5 ways to Survive Your First Week on Your New Job

Have you got a new job and struggling to adjust? Here are some useful tips to help you survive your first week on the job and make you rise. Learn more…

Congratulations! it’s your first week at your new job. You’re meeting different people and it’s a whole new environment for you. Exciting right? But your worry now must be how to blend in and how fast you can do so. For some people adjusting is very easy and comes naturally but for others it takes time. Whichever category you belong to, what you do on your first week, says a lot about you and your work ethics. If you want to flourish in your new job right from week one, here is what you need to do;

1. Survey the Land to Understand Your Responsibilities

On your first week you are eager to make things happen. You want to fix, change and improve everything. You are fired up to execute all that you said you can do during your interview. Well, that is brilliant but just not the right time yet.You have plenty of time to justify your inclusion in the coming weeks.

For your first week focus less on trying too hard to prove yourself. First, get your checks in place. Find out how things were done previously by your predecessors. These include; problems that exist, how it was tackled and what you can do to make things better.  Once you have a good understanding of your responsibilities, you can make your move and make an impact. Plying your way in a new job will not happen in a second. Your first week is your golden opportunity to get the lay of the land as you transition into your new job.

2. Familiarize with Team and Company Culture

Learning about your team and company is important on your first week. In understanding how your team works, pay attention to how they live, laugh, have fun and interact with one another.

Remember, you are in a different work space from your old company so you must carefully observe the new culture and adapt. Start off with things like what hours people typically work, how long they take for lunch and how they interact during the day. If it is trending news or a popular TV show they like to discuss, you can chime in to be a part of your team socially.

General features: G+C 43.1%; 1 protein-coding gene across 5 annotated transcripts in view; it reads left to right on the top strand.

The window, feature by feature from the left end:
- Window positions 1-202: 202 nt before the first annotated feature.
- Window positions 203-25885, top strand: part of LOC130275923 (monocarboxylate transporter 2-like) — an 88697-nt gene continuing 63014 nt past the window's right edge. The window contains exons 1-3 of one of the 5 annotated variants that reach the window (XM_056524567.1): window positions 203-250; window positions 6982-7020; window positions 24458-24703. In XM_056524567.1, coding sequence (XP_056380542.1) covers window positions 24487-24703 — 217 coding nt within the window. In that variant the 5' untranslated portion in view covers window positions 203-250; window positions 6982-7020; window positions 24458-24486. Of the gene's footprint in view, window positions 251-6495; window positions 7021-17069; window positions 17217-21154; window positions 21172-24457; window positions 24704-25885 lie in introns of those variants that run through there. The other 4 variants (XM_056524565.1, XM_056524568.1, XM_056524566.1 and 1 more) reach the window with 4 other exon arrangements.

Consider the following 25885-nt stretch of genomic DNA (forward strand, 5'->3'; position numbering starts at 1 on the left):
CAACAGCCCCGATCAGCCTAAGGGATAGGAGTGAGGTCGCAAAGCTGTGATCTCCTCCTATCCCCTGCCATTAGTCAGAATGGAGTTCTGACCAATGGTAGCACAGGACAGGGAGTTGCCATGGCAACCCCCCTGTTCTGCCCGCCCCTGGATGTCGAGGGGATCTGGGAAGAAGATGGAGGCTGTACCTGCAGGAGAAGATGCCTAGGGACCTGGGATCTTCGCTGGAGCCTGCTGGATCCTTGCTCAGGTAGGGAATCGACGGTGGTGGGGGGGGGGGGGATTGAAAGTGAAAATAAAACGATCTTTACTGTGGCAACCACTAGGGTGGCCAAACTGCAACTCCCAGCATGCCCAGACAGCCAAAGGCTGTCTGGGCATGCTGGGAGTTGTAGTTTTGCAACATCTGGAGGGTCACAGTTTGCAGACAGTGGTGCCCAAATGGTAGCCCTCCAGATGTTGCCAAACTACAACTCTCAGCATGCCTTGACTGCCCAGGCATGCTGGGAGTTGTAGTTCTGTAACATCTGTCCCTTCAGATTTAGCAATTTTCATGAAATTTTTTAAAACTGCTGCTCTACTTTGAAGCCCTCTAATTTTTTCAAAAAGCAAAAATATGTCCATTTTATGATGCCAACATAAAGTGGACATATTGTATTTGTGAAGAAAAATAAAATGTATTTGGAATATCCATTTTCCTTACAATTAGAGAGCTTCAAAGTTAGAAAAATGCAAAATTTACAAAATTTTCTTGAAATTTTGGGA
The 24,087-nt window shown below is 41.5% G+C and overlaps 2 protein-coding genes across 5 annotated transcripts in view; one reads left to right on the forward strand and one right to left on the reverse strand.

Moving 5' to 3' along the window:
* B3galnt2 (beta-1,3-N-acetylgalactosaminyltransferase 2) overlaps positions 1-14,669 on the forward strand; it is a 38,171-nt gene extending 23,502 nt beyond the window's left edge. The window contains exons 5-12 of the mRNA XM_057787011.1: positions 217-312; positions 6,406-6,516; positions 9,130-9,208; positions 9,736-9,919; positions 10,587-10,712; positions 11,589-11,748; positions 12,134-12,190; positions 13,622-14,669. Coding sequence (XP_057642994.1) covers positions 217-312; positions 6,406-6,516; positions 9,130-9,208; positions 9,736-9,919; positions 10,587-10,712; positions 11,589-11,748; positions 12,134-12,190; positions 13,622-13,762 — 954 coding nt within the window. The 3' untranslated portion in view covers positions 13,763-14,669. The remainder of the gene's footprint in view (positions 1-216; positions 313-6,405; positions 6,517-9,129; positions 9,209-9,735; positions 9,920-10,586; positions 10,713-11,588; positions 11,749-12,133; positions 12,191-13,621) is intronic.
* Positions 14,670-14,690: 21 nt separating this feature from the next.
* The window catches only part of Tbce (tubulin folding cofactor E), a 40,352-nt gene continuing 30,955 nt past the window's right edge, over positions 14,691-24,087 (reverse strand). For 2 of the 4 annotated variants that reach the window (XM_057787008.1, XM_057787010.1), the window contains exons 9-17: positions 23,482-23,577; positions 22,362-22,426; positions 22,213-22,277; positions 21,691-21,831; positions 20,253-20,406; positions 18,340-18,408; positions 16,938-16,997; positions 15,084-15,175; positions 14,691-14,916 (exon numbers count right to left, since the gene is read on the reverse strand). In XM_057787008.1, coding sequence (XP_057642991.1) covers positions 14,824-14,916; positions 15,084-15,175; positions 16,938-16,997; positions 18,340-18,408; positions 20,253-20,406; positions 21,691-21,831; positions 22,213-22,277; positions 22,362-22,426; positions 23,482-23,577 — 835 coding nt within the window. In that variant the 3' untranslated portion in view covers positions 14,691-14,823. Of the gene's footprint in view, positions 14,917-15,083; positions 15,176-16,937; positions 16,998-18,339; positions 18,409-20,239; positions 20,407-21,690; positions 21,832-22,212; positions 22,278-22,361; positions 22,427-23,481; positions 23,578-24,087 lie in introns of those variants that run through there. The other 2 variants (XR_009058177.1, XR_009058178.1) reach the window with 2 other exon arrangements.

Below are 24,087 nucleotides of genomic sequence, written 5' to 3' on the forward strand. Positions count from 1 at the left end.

3. Set Your Expectations

An important part of your first week is knowing your expectations. Once you’ve settled in and gotten a sense of how things operate, the first week is a great time to sit down with your boss to discuss what is expected of you. It is a must-have conversation that will give you direction to achieve your goals. Don’t be tempted to assume. Ask your new manager what a successful first month and first six months looks like in your role. Managers often forget to make this clear but the sooner you have this talk, the quicker you will excel in your new job. The information you gather from this conversation will give you a clear picture of what expected of you.

4. Ask the Right Questions

Always ask questions if you don’t understand something or need more information. It is better to ask than to pretend you know. When a problem arises after you faked a solution, you may lose trust by your team members. For a “newcomer”, you can’t get a hold of everything in your new office overnight. But before you ask, try to figure it out yourself. When you seem to ask too many questions repeatedly,  it will get irritating and people will rather stay away from you. When in doubt, remember Google has the answer to everything. Don’t be the person that asks too many questions when in fact you can find answers to some of them on your own.

5. Don’t Be the First or Last To Leave

Most people believe the best way to prove your worth is to be the first at the office and the last to leave. Remember, overworking will make you burnout. You will eventually experience poor performance, stress and job dissatisfaction. Watch carefully the time people in your department leave the office. You don’t want to be the first one out the door, but if you’re the last one, you’ll set a precedent that you’re hardworking and willing to sacrifice a few hours to help achieve your company goals.

On your first week you may miss a few steps. Don’t let it get to you. One good thing about being new is that you’ll have the “new kid” glow and excuse for at least a whole month. As you make those mistakes learn from them and get better at your work. With these tips you are set off to a great beginning in your new job.

How was your first week at your new job? If you just begun, tell us how you are coping in the comment section below.

Nelly Sadongo-Bawa
Notification Bell